During a House Communications Subcommittee markup of FCC process reforms Wednesday there was a bit of a flare-up between Subcommittee Chairman Greg Walden (R-Ore.) and ranking member Anna Eshoo (D-Calif.) over how many decisions the FCC made on delegated authority (rather than votes by the commission).
Walden and Eshoo offered up very different numbers. Eshoo said there were 950,000 such decisions last year, which Walden said there were 1,845. Both said they had gotten them from FCC chairman Tom Wheeler — Eshoo from his testimony at a hearing, Walden from a copy of a Wheeler letter following up on a March letter to the committee following up on some questions.
According to an FCC source on background, they were both right, though during the hearing there was some confusion and heated words over the dueling figures. Eshoo was suggesting that given the number of such items, having to publish them all, and 48 hours before they were decided, as a just-passed Republican-backed reform bill would require, could slow, not speed, the process and was of little net gain. Walden countered that there were only 1,845, not 950,000, though he also suggested that the decisions already had to be made public.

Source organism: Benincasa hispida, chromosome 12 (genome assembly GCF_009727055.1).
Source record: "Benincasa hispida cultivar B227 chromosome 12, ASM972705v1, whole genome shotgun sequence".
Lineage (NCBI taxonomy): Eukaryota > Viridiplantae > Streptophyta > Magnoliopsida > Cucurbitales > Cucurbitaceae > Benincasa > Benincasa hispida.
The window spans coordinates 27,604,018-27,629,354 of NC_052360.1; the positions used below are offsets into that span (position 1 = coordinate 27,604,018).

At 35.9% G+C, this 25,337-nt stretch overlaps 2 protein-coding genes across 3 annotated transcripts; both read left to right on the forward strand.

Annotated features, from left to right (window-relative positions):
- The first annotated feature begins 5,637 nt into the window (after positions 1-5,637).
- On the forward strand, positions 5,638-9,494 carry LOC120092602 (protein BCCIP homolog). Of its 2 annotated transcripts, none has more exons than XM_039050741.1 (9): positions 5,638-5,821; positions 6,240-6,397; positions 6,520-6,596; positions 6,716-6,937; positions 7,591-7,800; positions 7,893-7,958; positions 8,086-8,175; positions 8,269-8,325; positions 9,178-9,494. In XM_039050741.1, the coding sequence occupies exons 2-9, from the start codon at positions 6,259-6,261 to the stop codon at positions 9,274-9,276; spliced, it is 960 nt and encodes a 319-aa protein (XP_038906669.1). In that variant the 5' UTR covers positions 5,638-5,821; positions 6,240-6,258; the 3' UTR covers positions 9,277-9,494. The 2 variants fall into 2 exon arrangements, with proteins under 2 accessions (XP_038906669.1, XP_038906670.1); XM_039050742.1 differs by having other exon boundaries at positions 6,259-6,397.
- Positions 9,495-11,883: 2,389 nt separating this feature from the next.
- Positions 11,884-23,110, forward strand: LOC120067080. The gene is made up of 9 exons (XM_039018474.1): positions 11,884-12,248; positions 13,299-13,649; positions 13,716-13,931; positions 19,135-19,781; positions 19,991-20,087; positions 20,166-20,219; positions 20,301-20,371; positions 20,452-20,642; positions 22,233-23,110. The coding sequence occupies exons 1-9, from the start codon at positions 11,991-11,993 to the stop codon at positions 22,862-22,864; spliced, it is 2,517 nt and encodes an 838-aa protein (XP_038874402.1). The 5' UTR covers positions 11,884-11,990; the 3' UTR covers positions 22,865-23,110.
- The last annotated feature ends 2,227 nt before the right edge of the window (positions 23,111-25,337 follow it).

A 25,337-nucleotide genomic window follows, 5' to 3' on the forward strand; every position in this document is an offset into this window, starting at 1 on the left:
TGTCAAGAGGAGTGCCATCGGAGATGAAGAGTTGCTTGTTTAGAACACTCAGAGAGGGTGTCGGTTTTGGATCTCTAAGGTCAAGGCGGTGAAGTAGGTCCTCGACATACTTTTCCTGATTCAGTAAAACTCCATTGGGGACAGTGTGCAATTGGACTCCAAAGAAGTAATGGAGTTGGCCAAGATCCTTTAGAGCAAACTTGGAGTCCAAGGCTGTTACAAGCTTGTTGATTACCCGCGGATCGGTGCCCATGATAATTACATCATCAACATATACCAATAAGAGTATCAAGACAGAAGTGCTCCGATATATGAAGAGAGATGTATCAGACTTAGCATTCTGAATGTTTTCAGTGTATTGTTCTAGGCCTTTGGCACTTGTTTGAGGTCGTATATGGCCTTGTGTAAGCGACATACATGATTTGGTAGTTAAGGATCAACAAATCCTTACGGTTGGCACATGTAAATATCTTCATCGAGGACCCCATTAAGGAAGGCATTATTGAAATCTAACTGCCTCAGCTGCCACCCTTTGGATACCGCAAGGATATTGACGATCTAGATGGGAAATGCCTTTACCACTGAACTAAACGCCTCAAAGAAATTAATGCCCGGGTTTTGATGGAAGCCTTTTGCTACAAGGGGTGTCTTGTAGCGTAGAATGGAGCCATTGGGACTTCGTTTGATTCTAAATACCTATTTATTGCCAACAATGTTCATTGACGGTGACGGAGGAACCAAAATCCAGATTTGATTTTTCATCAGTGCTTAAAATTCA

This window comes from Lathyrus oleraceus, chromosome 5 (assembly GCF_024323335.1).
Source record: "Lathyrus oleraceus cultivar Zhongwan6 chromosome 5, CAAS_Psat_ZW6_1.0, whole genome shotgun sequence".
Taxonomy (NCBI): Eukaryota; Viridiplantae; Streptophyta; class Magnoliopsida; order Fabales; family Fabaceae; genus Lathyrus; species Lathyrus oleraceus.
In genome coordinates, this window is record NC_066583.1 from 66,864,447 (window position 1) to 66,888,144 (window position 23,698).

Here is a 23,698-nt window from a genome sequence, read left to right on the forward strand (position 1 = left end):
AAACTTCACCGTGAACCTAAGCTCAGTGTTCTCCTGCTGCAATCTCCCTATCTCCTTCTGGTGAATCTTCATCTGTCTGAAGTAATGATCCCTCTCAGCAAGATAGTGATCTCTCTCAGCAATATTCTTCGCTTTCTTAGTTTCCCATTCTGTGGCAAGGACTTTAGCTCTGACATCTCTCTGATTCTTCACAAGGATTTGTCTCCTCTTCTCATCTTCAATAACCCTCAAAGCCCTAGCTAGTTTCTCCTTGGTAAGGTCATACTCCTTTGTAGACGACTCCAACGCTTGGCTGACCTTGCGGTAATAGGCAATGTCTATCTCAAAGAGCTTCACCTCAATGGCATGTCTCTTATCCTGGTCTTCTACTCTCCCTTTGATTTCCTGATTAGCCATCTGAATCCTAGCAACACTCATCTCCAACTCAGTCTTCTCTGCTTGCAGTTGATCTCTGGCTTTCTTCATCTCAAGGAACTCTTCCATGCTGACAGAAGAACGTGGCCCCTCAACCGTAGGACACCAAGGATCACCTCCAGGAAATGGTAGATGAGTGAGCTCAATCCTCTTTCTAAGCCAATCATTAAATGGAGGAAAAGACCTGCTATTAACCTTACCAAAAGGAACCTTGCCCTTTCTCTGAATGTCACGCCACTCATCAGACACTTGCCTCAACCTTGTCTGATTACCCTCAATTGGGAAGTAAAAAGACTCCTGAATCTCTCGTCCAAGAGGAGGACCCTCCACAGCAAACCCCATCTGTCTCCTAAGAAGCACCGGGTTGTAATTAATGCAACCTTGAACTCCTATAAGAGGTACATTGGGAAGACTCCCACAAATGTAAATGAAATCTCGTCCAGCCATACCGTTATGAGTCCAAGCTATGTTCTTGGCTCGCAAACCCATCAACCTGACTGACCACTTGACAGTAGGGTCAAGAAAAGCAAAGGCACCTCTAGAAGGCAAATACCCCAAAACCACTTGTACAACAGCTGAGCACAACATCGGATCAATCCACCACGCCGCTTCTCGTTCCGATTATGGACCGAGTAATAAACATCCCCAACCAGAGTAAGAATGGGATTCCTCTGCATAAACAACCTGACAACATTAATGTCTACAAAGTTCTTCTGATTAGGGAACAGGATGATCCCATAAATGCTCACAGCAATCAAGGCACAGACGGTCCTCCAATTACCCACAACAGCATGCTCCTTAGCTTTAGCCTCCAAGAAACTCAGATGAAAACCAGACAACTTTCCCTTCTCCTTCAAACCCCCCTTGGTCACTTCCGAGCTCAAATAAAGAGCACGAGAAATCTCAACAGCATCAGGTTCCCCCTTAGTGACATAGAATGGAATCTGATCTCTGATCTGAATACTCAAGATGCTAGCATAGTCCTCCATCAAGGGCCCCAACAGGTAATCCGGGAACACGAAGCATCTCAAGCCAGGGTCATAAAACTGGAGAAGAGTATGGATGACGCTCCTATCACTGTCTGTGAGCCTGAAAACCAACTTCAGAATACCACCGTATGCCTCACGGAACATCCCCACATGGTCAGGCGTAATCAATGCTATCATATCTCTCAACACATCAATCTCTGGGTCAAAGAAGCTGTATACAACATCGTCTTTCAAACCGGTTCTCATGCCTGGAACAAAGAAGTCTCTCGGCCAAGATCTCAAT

Eshoo's 950,000 number referred to the total number of items issued on delegated authority in 2014, which was in Wheeler's written testimony from the April 30 hearing.
The 1,845 number from Wheeler's response to questions refers to the number of delegated authority items that were published in the FCC Record and were given a DA (delegated authority) identification number. Bureau chiefs have the discretion over whether to publish a delegated authority decision, based on factors including whether it is an issue of broad public attention or the FCC will need to cite in in the future.
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